More woes for Carillion
By Sandy Guthrie17 November 2017
UK contractor Carillion has issued another profit warning, saying that it thinks that its profits for the year to 31 December, 2017, will be “materially lower than current market expectations”, having initially issued a profit warning in July.
It said this week that it now expected that a combination of delays to certain PPP (public-private partnership) disposals, a slippage in the start date of a significant project in the Middle East, and lower than expected margin improvements across a small number of UK Support Services contracts – partially offset by cost savings initiatives realised in the fourth quarter – would lead to the fall in profits.
Carillion was providing an update on discussions with its financial stakeholders, trading and its intention to seek to defer the testing of its financial covenants.
In October, Andrew Davies – CEO of fellow UK firm Wates – was appointed CEO of Carillion, starting next April, and Alan Lovell was then given the role of non-executive director from the beginning of November. Lovell has a track record of turning around failing firms.
Carillion said that since July, it had been focused on reducing costs, collecting cash, executing its disposals programme and implementing its new operating model.
It said these self-help measures would serve to reduce the group’s average net debt over time, but that they would not be sufficient to enable it to achieve its target net debt to EBITDA (earnings before interest, taxes, depreciation and amortization) ratio of between 1.0 to 1.5 times by the end of 2018.
It said that the board was, therefore, in discussions with stakeholders about “a broad range of options” to reduce net debt further, and repair and strengthen the group’s balance sheet.
It added that this would require some form of recapitalisation, which could involve a restructuring of the balance sheet. The board expects to begin steps to implement the chosen option during the first quarter of 2018, with further details in due course.
It pointed out that in its interim results on 29 September, 2017, it had confirmed that it was forecast to be in compliance with its financial covenants as at 31 December, 2017. It said that as it indicated then, compliance with its financial covenants was dependent on achieving its underlying forecasts, which assumed that the normal pattern of receipts and payments continued alongside the completion of a number of PPP disposals and settlement receipts on contracts.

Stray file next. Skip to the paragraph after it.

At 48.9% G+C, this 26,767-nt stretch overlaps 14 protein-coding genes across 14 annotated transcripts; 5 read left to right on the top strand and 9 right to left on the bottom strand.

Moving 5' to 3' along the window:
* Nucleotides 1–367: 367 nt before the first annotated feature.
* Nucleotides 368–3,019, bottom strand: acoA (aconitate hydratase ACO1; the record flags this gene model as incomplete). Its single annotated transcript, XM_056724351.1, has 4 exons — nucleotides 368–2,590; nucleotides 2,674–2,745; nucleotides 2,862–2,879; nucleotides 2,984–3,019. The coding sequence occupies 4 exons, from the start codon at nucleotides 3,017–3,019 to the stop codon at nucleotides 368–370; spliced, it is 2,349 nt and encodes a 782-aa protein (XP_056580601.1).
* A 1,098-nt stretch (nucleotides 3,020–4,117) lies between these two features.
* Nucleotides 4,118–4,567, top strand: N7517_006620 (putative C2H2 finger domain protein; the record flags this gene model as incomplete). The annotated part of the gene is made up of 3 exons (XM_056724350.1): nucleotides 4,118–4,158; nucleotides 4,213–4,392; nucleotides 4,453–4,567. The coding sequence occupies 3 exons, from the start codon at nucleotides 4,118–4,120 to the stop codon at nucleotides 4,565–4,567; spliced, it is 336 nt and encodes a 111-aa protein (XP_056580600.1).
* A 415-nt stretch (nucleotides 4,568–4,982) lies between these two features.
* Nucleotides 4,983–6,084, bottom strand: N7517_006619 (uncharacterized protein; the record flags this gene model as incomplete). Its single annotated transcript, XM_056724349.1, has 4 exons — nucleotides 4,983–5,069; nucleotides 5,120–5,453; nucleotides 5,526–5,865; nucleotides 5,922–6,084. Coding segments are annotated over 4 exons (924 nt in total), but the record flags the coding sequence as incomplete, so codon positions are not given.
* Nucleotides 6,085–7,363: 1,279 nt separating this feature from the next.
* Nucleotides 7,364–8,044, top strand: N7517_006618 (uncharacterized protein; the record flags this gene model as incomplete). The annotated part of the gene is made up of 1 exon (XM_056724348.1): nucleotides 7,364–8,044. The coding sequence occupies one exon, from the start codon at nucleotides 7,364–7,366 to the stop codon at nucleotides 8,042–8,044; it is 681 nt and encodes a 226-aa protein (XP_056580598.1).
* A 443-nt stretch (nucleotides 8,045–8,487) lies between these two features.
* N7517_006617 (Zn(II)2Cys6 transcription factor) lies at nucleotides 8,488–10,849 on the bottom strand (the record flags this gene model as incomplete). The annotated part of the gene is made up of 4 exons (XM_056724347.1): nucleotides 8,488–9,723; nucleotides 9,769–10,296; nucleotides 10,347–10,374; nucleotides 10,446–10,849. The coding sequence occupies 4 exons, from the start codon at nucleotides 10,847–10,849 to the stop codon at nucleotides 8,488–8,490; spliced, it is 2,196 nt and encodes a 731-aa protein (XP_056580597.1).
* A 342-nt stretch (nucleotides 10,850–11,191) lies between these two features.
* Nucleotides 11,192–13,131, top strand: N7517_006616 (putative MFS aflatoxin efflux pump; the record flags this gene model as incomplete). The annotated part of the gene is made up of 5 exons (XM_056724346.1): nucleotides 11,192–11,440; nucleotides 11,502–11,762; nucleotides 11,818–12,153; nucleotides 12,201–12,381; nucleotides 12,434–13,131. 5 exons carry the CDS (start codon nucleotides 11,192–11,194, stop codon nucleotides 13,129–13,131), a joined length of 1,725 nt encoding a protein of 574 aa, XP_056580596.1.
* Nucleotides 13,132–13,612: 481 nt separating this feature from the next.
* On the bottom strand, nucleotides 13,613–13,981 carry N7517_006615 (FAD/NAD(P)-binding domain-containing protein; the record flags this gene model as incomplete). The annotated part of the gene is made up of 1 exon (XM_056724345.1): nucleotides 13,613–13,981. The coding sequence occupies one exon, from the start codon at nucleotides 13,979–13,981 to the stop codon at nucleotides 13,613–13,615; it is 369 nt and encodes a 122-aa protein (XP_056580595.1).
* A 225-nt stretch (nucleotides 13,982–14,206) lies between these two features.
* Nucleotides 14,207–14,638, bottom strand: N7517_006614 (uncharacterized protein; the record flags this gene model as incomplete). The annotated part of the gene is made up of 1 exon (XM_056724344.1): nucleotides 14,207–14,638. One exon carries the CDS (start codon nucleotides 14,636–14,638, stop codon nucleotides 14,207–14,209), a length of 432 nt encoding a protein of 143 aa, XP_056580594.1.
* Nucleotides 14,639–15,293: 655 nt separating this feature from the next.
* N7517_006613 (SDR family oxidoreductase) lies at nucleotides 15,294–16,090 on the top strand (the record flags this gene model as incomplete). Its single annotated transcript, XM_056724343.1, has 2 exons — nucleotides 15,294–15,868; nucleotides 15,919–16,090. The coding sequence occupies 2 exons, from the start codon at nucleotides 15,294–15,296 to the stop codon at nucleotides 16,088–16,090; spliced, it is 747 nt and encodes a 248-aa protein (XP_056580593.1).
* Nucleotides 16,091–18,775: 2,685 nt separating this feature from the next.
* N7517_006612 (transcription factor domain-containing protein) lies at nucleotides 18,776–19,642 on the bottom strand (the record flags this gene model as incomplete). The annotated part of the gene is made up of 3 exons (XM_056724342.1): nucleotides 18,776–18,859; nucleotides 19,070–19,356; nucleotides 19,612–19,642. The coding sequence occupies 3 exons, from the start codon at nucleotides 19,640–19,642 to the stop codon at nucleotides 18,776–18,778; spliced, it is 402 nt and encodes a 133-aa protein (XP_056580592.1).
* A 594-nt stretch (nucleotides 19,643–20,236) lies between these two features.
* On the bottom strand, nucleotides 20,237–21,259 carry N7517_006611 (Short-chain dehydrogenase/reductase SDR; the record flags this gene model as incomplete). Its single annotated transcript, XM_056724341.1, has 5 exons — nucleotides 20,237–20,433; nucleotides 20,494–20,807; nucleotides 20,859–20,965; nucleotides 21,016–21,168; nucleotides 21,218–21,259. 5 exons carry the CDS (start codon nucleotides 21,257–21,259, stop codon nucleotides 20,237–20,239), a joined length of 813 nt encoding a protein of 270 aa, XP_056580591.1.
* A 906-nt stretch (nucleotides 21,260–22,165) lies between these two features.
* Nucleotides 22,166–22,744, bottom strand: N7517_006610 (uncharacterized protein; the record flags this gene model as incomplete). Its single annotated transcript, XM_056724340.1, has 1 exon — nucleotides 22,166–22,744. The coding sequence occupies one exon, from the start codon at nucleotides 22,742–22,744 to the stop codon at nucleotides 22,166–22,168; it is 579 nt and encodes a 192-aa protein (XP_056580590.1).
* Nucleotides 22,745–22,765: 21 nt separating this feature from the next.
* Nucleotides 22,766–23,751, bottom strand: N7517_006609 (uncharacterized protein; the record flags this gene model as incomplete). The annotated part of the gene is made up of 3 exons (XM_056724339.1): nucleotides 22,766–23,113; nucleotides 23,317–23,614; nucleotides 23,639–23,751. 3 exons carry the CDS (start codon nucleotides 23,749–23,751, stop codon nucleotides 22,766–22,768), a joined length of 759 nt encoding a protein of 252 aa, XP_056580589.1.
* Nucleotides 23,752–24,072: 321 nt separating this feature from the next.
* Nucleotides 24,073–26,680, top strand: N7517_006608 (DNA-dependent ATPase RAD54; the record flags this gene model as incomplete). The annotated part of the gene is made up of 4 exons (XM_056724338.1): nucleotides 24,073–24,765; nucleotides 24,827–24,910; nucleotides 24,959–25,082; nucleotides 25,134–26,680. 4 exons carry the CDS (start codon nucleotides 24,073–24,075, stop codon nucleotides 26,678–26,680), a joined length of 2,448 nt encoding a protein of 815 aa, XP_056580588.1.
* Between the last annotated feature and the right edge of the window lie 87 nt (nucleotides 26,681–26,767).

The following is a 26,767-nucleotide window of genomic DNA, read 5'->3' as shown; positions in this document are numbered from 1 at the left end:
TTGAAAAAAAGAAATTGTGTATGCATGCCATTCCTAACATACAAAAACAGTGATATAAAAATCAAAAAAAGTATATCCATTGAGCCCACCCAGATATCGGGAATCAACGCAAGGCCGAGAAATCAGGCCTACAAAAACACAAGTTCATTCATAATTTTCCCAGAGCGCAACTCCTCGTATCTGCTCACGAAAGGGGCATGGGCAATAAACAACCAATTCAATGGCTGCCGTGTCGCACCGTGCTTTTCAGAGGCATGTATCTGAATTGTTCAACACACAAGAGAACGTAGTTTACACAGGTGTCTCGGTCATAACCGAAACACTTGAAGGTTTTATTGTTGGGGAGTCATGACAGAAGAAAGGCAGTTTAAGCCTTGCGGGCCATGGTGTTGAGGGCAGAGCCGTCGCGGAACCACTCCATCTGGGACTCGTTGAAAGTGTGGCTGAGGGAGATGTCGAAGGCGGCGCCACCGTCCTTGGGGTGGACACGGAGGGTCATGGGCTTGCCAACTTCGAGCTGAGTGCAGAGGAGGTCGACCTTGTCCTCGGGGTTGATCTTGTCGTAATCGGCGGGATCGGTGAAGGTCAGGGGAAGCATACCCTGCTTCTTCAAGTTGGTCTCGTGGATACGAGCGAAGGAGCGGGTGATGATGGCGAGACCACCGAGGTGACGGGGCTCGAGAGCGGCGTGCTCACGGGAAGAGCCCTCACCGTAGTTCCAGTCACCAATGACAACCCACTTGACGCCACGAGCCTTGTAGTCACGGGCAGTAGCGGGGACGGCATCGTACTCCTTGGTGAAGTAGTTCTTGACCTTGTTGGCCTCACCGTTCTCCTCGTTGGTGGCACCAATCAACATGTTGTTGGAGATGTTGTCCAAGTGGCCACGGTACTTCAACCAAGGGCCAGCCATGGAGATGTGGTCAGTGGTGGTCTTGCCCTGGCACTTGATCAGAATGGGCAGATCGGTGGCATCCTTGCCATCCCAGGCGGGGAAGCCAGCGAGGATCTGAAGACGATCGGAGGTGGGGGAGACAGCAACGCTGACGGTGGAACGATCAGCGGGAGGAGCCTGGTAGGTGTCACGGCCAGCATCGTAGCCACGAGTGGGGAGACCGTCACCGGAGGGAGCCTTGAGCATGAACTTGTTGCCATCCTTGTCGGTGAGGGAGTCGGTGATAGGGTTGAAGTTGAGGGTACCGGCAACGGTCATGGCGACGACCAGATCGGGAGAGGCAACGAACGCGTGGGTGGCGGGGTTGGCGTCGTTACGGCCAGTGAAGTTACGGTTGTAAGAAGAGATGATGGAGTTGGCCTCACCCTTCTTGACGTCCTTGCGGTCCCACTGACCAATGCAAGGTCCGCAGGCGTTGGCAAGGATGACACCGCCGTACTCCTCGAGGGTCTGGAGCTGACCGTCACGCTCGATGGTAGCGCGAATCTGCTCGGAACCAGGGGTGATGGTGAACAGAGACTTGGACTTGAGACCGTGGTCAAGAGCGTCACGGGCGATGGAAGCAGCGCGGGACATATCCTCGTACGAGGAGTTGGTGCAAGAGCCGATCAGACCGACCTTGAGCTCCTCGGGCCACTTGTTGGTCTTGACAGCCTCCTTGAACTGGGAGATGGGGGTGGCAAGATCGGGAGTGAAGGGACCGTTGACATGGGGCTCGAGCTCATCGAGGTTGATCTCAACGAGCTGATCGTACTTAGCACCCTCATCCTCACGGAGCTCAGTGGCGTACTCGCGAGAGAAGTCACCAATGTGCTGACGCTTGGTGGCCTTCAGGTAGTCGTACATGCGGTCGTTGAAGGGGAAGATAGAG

The board was said to have kept under continuous review the risk that receipts from contract claims and/or disposals forecast to be received during November and December 2017 might slip beyond 31 December, 2017.
It now expects that a combination of delays to certain PPP disposals, the slippage in the start date of the Middle East project, and lower than expected margin improvements across a small number of UK Support Services contracts, although partially offset by cost savings initiatives realised in the fourth quarter, would lead to lower profits.
Given the impact of delays in receipts and disposals, the group said it now expected full-year average net borrowing in 2017 to be between £875 million (€978.73 million) and £925 million (€1.03 billion).
Based on its latest forecasts, the Carillion board said it now expected a breach of its loan covenants as at 31 December, 2017. Following discussions with its principal lenders and with their support, the board concluded that it was necessary to amend the relevant agreements to defer the test date for both its financial covenants from 31 December, 2017, to 30 April, 2018, which it said was based on EBITDA for the 12 months to that date, by which time it expects to be implementing its recapitalisation plan.
Carillion said it had now started a process to seek the consents necessary to make this amendment.
Interim CEO Keith Cochrane said, “While we continue to target cash collections, reduce costs, execute disposals and focus on delivering for our customers, it is clear that significant challenges remain and more needs to be done to reduce net debt and rebuild the balance sheet.
“Constructive dialogue is continuing with our financial stakeholders, and I am grateful for their support. I remain focused on addressing this issue before my successor, Andrew Davies, takes up the role on 2 April, 2018.”